Bears Host Marvin Harrison Jr. & Fastest WR in NFL Draft for Visits

Xavier Worthy Marvin Harrison Jr Bears Draft Visits Chicago Bears News

Getty Former Ohio State wide receiver Marvin Harrison Jr.

The Chicago Bears are not taking their foot off the gas in terms of scouting the top wide receivers in the 2024 NFL draft class, bringing in Ohio State’s Marvin Harrison Jr. and two other potential first-rounders for visits this week.

According to The Athletic’s Kevin Fishbain, the Bears hosted Harrison and Texas wide receiver Xavier Worthy for official Top 30 visits at Halas Hall on Monday, April 8. The visiting group also included UCLA edge rusher Laiatu Latu, another first-round talent.

Harrison is one of the top overall prospects in the 2024 class and could be the first non-quarterback off the board on the first night of the draft on April 25. While the Bears would likely have to trade up from No. 9 overall to have a chance at drafting him, it makes sense they would prepare for the unexpected and evaluate him more closely.

Meanwhile, Worthy is the fastest wide receiver — and player — in this year’s draft, breaking the all-time NFL Combine record in March with a 4.21-second clocking in the 40-yard dash. Worthy is unlikely to be a top-10 pick, but his lightning-fast speed could vault him into the back half of the first round, making him a potential trade-back target.

The Bears are also scheduled to spend time with LSU’s Malik Nabers on Wednesday, according to NFL Network’s Ian Rapoport. Nabers is the last of the top three receivers to visit with the Bears after Washington’s Rome Odunze visited the team last week.

Would the Bears Trade up for Marvin Harrison Jr?

The Bears might be able to land one of the top three pass-catchers — Harrison, Nabers or Odunze — simply by staying patient and holding onto the ninth overall pick. With all the buzz about four quarterbacks going in the first eight picks, there is a realistic chance that one of them will still be on the board when the Bears make their second selection.

If the Bears believe Harrison is a cut above the rest, though, could they consider making a move up from No. 9 overall in the order?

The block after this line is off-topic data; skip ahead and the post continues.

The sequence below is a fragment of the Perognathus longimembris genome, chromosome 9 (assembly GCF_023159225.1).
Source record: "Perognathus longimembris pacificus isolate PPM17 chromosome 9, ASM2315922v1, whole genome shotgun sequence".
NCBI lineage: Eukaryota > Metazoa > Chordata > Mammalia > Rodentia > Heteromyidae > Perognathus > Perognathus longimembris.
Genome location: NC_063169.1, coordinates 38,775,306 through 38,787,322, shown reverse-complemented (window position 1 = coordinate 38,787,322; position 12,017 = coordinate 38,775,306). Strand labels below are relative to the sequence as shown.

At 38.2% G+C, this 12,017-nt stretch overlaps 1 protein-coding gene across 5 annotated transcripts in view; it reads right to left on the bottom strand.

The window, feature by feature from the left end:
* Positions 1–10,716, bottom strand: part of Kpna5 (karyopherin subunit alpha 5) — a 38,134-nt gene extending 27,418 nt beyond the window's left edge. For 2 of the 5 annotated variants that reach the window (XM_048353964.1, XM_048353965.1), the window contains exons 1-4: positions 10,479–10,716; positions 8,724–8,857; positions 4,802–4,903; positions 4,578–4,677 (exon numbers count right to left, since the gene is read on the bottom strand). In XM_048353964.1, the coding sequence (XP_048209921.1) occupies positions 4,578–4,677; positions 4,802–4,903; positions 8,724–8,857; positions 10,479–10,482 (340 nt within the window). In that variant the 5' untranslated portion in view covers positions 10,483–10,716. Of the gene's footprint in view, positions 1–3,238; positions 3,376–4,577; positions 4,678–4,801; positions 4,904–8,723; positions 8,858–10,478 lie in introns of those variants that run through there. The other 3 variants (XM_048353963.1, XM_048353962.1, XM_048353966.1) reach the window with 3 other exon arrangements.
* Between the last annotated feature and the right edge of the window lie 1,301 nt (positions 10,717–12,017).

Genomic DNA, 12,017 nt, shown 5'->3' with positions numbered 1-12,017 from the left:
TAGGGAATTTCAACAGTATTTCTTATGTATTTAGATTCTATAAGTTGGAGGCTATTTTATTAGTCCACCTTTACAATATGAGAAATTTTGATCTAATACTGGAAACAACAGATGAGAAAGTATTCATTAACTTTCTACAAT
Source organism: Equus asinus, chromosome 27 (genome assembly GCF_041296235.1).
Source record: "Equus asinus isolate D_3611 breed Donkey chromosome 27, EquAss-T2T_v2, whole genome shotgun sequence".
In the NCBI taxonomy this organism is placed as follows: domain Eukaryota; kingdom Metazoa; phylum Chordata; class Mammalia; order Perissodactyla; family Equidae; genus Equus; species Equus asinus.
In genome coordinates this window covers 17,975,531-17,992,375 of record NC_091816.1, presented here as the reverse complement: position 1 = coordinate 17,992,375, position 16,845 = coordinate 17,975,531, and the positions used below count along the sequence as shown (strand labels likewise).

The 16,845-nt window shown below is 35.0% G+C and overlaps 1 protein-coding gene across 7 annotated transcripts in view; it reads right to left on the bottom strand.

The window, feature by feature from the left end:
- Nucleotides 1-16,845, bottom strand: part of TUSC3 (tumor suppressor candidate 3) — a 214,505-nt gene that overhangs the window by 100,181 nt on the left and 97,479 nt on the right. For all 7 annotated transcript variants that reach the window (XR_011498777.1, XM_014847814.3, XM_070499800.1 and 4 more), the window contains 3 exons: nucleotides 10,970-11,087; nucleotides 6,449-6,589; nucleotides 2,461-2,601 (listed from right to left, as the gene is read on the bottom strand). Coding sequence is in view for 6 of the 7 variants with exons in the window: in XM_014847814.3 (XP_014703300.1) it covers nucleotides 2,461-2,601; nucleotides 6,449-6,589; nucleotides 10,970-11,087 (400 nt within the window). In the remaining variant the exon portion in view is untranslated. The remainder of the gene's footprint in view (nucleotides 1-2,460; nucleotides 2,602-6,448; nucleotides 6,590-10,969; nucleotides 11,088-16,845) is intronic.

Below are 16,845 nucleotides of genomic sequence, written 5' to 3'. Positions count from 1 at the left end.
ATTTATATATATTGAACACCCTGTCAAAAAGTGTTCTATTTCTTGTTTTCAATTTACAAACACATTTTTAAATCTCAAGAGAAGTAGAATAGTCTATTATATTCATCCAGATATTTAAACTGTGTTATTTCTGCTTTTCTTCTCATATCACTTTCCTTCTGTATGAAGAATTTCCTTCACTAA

Harrison caught 144 passes for 2,474 yards and scored 29 total touchdowns over the past two seasons with the Buckeyes, putting him in the upper echelon of college pass-catchers. At 6-foot-3 and 203 pounds, he can play the physical, contested catcher for an offense, but his speed and rhythm also allow him to create separation in the deep field. He also possesses elite athleticism and flexibility that broaden his skill set into a more devastating package, not unlike his father during his storied career in Indianapolis.

Still, it is fair to ask how much better Harrison is than Nabers and Odunze. Most draft analysts have ranked Harrison highest on their draft boards, including NFL Network’s Daniel Jeremiah, but the other two are each projected to be instant-impact players at the NFL level. Odunze might have the best hands in the draft with comparable size to Harrison, while Nabers is faster and has more explosive after-catch ability.

The trade-up cost is the other part of the issue for the Bears. They have an additional 2025 second-rounder to consider packaging with the No. 9 pick to move up a few spots, but teams could be looking for an additional first — likely a non-starter for the Bears.

Bears Trading Back Could Make Xavier Worthy an Option

Marvin Harrison Jr Bears Draft Visits Chicago Bears News Xavier Worthy

GettyFormer Texas wide receiver Xavier Worthy.

The Bears seem unlikely to spend the draft capital it would cost to move up from No. 9, especially with just four total selections in the 2024 draft. That said, if all three of the top receivers come off the board before No. 9, the Bears could take things in the other direction and move further down into the round to add a premium pick or two.

In that case, Worthy could become a legitimate first-round target for the Bears.

Worthy’s NFL projection is intriguing. On one hand, he has enticing speed and agility that allowed him to burn his competition in college and showed he can track the ball well enough to be a reliable deep-threat option when he wins with quickness. His smaller frame (5-foot-11, 165 pounds) could create problems for him at the highest level, though, when trying to win against more physical deep-field defenders.

Interestingly enough,’s Lance Zierlein picked former Bears starter Darnell Mooney as his player comparison for Worthy. The Bears would have more questions with Worthy than any of Harrison, Nabers and Odunze, but perhaps they feel someone of his skill set can be useful in an offense that will feature DJ Moore and Keenan Allen.

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